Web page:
Sunday, 23 April 2017

Brownhills Pictures by Others

"Flamingo's" attendance at Brownhills has featured in a number of albums of the event published by other people, so I have asked if they can be used here.

From the excellent Kev Maslin Photography.....


And this from an album by Brownhills Bob, but where the photographs are credited to David Evans....

Blog posting comments by others.

We have (finally!) been alerted to the fact that many people have been unable to post comments on this blog.

It seemed a bit odd, as people used to, but it has stopped occurring - we assumed perhaps people had lost interest in saying anything about it, but we have received contact via other route indicating people have tried and failed.

We have changed some settings, so hopefully now possible again, but I guess it will need some comments to be made to actually prove it.

Comments should still be moderated, and you will need to enter word verification, to try and stop the spam appearing.

Alan & Cath

Saturday, 22 April 2017

And finally.........

(Boat Flamingo - posted by Alan)

Some serious tree surgery has happened here recently.
The final run back to the home mooring today.

We were away before 9.00 am, and into Bucby top lock when a hire boat was spotted approaching at Norton Junction, so, of course we waited and shared the first lock of the flight with them.  So I was not a little surprised when Cath caught up with me again at the second lock down to be told they were stopping to moor up to go to the pub!  Does the New Inn do breakfasts?  Is it even open at that time?  Anyway we went down the rest of the flight on our own, getting into a comfortable and relaxed rhythm.

Following some recent exuberant behaviour, (and Max's dip the other day), Cath has decided to try and instill a bit more discipline in the dogs, so, as yesterday, is now getting them to lie down and wait for much of the time taken at each lock.  They responded well, and I think we will do much more of this on future trips -  undoubtedly it makes things safer if they are not just running around freely all the time.

Where safe, the dogs are allowed to run between the locks.
We seemed to make good progress, and were soon on the final miles back to our mooring.  The results of re-modelling the prop are now far more obvious on stretches we had used it several times before this work was done.  It is now much more responsive on the rudder when negotiating the tighter bends, and many that seemed pigs before are now quite easy.  Also surprising is just how much progress can be made in deep water at tick-over, (or slightly over tick-over).  Even though the engine is making a quiet "bomp bomp", it is travelling quite briskly, although nobody has shouted at us yet.  The excellent design of Flamingo's hull generally produces far less wash than many modern boats that sit far less deeply in the water.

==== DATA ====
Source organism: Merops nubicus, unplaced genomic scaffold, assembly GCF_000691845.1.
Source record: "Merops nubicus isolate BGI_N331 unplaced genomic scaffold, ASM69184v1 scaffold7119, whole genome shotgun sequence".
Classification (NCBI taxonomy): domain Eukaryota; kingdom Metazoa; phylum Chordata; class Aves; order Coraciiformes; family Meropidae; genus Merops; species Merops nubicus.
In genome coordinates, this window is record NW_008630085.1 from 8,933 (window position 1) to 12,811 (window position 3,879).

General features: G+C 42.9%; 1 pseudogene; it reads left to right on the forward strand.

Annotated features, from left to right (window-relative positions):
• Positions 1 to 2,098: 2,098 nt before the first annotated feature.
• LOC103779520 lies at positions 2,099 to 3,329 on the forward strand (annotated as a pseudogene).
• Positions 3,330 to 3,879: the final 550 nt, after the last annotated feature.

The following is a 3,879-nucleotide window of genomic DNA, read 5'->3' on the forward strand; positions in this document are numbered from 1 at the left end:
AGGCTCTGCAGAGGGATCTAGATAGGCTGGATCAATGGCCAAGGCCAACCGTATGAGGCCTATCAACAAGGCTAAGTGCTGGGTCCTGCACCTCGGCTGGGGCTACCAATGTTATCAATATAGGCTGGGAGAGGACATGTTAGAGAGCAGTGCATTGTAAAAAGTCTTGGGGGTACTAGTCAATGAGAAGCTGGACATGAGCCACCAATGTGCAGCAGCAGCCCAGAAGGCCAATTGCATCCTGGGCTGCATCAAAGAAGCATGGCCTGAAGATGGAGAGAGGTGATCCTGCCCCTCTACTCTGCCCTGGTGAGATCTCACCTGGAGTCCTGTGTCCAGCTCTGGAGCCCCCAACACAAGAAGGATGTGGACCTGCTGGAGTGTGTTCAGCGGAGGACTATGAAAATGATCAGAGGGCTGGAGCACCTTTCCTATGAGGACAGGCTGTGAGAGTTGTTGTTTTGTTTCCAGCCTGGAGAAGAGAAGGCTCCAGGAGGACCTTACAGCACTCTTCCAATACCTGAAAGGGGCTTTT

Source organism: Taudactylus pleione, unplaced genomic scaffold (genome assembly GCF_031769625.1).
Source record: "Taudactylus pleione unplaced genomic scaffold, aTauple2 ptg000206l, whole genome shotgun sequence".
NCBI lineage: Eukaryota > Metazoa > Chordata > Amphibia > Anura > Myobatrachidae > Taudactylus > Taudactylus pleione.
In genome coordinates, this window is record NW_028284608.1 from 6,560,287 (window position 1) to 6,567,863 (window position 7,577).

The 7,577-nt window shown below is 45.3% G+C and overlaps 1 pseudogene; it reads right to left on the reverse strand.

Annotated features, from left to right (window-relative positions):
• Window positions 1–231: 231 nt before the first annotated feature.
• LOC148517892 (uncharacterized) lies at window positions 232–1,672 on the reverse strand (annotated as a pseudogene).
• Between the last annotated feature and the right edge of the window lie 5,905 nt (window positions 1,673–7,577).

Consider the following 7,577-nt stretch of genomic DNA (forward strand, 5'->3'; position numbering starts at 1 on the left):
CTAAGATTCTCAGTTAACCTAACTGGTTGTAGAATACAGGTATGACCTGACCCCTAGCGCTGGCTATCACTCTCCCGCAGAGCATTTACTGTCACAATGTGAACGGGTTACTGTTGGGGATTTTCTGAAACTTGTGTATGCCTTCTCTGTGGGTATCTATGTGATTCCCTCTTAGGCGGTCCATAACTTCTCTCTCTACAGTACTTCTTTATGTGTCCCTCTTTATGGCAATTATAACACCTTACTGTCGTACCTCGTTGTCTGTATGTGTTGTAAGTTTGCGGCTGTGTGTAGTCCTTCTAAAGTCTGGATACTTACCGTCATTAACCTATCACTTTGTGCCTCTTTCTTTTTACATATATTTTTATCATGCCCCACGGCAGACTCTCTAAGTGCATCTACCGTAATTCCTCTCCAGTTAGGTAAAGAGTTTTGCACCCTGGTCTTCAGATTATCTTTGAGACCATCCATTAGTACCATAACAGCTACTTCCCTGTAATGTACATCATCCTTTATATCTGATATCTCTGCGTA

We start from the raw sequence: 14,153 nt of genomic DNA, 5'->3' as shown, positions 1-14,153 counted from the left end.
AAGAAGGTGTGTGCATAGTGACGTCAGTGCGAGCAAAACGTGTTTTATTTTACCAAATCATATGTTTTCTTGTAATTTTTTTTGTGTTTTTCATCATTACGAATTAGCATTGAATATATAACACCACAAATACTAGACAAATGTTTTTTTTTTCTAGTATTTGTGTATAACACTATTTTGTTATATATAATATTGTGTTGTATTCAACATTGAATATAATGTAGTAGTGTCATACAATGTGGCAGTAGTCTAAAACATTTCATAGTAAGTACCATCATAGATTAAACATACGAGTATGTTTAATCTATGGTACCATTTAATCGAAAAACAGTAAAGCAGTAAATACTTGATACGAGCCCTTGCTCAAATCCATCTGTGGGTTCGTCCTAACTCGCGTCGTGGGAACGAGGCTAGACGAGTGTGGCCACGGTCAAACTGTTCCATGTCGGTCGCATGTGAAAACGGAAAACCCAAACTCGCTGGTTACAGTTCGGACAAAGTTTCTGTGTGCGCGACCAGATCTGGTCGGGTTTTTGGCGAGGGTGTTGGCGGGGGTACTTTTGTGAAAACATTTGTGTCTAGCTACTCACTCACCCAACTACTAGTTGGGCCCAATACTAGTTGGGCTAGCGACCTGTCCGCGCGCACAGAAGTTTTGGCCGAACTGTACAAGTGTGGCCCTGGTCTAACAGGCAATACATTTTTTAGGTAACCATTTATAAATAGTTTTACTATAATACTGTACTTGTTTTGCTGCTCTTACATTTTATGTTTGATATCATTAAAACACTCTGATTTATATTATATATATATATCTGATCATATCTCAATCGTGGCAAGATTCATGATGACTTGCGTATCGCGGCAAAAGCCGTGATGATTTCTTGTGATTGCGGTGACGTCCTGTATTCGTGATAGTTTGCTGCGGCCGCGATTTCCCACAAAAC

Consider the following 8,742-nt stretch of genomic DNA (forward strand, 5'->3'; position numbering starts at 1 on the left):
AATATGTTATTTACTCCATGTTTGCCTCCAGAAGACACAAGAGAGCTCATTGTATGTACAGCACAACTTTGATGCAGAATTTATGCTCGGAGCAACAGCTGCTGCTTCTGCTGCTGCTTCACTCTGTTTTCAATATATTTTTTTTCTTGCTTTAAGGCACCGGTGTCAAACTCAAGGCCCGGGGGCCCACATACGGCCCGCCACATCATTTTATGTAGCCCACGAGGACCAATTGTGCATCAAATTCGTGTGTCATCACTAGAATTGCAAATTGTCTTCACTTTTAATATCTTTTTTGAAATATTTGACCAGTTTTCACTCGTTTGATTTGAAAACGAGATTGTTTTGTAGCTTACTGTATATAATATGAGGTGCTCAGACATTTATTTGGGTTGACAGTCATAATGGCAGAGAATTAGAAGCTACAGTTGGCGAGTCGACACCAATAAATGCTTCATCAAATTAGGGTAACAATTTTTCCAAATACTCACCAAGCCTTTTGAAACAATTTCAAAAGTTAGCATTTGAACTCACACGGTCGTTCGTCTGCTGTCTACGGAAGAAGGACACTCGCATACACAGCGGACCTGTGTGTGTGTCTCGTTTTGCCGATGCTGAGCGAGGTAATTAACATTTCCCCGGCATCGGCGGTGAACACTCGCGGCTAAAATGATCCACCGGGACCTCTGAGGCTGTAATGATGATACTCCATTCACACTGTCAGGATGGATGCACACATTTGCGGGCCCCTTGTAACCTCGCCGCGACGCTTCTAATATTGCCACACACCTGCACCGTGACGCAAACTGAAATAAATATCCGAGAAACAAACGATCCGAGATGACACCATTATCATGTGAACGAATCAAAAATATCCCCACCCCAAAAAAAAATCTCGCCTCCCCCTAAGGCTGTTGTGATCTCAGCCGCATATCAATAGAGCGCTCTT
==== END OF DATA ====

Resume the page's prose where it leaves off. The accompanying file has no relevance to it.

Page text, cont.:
It is still a slow stopper, and I suspect will remain so, unless we were to start experimenting with props of a different design.  Our blade appears to be designed with an symmetric shape to make it less prone to fouling, but I suspect this means its reverse capabilities are somewhat compromised.  I'm getting pretty good at stopping in the locks, but the unexpected appearance of another boats bow in a bridge hole can still cause moments of doubt.  Still, it is far, far better than it was.

Getting towards the bottom of the flight.
On another positive note we have added about 100 running hours to the rebuilt engine over the 14 days we actually moved.  It has run faultlessly, with no perceived issues at all.  It smokes a little from cold, but certainty not excessively, but really settles down to a very clean exhaust once it has been given enough time to warm up.  We had several things to worry about on this trip, but at last we are at a stage where the state of the engine is not one of them.

Overall the trip has been hard work - I suspect taking Flamingo round the much less used  bits of the BCN always will be hard work.  But we have learntd a lot, and are both more confident of the boat, and our abilities to handle it.

Buckby Top Lock to High House Wharf, Weedon
Miles: 6.2, Locks: 7
Total Trip Miles: 166.6, Locks: 161

Friday, 21 April 2017

Familiar territory, but a good day.

(Boat Flamingo - posted by Alan)

Motorised River class "Wey", in use on towpath contract by Rothens.
We stopped rather short of where we had planned to be last night, as explained in my last post.

So the objective today was really to get as many miles and locks under our belt, to reduce the number we will need to do on our final day on Saturday p we need to be back home on Saturday, for an event on Sunday.

Max (left) and Odin wait patiently as we work through Hillmorton
The remainder of the trip from All Oaks Wood back to our home mooring is one we really are getting very familiar with. and, until recently, somewhat to the exclusion of other routes.  AS we have shuffled each of the boats to Brinklow Boat Services for work, it has been along this route, and in fact All Oaks Wood has often either been our first or last nights stop from the boat yard, depending on whether we are "delivering" or "collecting".

In the top pound at Hillmorton locks - our last narrow ones this trip out